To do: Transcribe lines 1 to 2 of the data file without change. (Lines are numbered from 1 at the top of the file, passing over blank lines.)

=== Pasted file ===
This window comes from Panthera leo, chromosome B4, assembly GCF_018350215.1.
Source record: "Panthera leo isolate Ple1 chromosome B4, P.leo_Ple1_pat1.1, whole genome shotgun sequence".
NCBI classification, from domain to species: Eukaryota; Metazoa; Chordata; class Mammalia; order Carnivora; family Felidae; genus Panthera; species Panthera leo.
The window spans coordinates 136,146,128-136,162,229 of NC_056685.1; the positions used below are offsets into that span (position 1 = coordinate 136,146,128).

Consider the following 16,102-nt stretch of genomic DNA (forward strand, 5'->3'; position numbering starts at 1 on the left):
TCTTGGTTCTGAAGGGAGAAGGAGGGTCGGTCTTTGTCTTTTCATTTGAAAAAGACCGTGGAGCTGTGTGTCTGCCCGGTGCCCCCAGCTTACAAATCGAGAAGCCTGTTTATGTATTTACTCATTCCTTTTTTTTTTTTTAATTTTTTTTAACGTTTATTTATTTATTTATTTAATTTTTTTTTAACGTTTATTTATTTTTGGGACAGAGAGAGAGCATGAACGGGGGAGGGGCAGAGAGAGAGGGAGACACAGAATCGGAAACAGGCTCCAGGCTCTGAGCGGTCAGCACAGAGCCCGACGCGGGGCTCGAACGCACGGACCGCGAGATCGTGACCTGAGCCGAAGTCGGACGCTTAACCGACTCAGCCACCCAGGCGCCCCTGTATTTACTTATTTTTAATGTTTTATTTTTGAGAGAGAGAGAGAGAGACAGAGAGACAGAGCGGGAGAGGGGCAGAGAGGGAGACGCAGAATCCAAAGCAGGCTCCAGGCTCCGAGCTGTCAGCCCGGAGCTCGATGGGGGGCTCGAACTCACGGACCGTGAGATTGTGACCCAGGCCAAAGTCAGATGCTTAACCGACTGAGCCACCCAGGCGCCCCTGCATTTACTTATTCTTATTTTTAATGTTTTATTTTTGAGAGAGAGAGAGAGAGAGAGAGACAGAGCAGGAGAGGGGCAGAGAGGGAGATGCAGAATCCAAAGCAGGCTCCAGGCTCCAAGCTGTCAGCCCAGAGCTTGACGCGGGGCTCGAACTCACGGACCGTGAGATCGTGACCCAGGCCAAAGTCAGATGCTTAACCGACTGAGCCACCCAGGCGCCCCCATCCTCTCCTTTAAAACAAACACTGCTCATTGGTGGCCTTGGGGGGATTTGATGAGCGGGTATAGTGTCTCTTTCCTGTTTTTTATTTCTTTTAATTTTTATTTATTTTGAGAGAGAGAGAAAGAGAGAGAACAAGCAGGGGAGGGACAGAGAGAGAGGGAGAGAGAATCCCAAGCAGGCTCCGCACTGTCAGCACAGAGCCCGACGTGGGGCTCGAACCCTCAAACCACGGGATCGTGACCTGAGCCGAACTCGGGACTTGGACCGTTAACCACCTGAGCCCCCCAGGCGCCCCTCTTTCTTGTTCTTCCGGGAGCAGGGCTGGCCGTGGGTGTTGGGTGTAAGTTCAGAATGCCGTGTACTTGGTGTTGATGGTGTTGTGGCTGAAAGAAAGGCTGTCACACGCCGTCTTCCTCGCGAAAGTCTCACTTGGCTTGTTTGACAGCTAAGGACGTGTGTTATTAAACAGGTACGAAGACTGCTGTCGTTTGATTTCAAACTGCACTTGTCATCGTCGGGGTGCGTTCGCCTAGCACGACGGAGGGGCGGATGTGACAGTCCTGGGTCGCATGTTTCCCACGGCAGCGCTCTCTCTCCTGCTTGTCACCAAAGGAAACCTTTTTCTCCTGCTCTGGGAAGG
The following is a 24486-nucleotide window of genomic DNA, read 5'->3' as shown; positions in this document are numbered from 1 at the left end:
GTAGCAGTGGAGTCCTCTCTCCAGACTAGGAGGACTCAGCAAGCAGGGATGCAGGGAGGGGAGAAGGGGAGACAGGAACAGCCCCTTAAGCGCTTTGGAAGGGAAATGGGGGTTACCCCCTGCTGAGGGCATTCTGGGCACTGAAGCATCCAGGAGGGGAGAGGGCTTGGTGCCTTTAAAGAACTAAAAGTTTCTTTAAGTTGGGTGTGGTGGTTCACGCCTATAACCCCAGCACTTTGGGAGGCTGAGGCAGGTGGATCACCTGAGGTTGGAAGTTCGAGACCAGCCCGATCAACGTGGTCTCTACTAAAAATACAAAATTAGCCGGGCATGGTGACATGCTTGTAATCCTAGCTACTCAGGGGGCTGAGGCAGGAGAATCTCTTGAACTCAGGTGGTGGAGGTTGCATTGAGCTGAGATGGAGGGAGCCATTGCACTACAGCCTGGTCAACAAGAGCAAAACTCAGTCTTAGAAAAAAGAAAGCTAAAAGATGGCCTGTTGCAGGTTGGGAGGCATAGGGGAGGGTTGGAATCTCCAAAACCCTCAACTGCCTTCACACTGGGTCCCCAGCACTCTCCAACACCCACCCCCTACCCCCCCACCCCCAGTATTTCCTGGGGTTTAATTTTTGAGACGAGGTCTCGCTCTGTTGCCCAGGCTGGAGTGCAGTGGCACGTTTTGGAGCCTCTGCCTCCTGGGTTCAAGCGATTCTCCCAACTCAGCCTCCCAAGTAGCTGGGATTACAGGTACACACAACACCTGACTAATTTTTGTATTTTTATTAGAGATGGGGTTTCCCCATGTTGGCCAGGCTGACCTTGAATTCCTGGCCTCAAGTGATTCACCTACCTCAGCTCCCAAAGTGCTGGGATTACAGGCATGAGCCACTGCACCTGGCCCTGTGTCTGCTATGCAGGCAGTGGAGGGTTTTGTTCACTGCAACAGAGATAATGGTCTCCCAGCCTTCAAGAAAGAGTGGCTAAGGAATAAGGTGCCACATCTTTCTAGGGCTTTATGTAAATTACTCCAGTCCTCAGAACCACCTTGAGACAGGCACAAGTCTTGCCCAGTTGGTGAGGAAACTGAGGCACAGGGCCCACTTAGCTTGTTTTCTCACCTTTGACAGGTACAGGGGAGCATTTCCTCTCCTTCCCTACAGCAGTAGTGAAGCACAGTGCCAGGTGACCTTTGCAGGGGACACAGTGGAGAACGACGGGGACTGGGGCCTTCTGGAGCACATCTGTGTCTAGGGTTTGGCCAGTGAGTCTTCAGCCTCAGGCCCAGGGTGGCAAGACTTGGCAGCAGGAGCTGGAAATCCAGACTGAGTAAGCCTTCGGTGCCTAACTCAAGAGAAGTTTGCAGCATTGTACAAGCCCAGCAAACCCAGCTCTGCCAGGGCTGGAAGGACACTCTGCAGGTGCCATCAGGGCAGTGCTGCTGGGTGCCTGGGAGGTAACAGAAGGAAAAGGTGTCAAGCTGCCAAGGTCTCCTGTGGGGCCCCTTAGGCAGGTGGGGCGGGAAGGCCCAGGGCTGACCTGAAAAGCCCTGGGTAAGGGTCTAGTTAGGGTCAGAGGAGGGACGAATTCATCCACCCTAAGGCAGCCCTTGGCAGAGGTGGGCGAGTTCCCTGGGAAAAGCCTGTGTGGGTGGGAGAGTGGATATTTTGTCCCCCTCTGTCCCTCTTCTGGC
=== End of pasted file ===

This window comes from Panthera leo, chromosome B4, assembly GCF_018350215.1.
Source record: "Panthera leo isolate Ple1 chromosome B4, P.leo_Ple1_pat1.1, whole genome shotgun sequence".